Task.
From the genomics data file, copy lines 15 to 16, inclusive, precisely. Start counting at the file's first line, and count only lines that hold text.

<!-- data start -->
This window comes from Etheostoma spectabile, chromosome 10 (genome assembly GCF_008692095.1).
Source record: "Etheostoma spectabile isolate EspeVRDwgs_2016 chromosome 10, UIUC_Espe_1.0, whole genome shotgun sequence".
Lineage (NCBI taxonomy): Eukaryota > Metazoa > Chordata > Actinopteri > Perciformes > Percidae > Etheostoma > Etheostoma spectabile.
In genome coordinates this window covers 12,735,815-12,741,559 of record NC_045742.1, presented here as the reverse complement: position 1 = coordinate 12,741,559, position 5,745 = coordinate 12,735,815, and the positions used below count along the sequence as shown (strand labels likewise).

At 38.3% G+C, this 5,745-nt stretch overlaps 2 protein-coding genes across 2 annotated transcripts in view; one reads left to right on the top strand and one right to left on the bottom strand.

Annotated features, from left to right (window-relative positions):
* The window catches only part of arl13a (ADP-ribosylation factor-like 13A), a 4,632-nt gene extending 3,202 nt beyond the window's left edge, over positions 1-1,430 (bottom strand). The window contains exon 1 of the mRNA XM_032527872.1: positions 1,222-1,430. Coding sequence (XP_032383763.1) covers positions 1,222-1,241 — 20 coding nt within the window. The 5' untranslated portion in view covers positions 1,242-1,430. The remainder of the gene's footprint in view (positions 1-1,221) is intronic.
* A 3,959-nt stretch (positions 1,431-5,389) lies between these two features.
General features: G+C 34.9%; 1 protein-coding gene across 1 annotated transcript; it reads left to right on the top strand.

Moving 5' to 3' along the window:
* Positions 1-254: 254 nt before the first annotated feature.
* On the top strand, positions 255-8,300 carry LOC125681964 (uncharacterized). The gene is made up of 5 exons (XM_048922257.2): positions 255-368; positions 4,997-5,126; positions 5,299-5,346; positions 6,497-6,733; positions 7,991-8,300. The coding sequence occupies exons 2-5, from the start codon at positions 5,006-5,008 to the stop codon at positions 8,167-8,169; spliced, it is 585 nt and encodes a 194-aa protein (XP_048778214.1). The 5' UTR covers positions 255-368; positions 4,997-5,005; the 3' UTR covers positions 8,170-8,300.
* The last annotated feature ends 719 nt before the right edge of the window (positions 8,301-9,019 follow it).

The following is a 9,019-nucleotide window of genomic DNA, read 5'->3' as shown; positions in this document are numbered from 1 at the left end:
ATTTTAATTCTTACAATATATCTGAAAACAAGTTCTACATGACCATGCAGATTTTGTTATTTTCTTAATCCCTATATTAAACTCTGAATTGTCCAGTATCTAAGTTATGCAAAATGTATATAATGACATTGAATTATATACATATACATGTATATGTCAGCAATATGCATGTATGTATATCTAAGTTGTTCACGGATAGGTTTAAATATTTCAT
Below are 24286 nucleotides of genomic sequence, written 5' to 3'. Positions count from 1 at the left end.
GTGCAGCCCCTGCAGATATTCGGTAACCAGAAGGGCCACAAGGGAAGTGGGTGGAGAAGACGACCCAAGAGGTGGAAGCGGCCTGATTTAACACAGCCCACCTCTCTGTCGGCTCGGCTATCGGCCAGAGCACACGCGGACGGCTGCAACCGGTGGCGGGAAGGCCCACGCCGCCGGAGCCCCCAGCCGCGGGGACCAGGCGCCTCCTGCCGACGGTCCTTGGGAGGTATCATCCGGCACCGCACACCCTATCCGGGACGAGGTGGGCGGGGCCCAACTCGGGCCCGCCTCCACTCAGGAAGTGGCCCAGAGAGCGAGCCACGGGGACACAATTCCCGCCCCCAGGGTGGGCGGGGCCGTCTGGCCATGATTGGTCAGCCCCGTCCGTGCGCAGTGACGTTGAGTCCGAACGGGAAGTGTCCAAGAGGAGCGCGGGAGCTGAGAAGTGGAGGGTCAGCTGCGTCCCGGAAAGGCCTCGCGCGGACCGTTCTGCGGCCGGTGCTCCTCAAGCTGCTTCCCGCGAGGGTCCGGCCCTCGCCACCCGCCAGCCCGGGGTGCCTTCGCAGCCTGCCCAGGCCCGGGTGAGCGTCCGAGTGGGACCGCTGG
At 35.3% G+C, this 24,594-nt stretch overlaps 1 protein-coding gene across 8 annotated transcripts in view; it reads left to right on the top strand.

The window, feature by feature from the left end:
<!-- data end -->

ATTTTAATTCTTACAATATATCTGAAAACAAGTTCTACATGACCATGCAGATTTTGTTATTTTCTTAATCCCTATATTAAACTCTGAATTGTCCAGTATCTAAGTTATGCAAAATGTATATAATGACATTGAATTATATACATATACATGTATATGTCAGCAATATGCATGTATGTATATCTAAGTTGTTCACGGATAGGTTTAAATATTTCAT
Below are 24286 nucleotides of genomic sequence, written 5' to 3'. Positions count from 1 at the left end.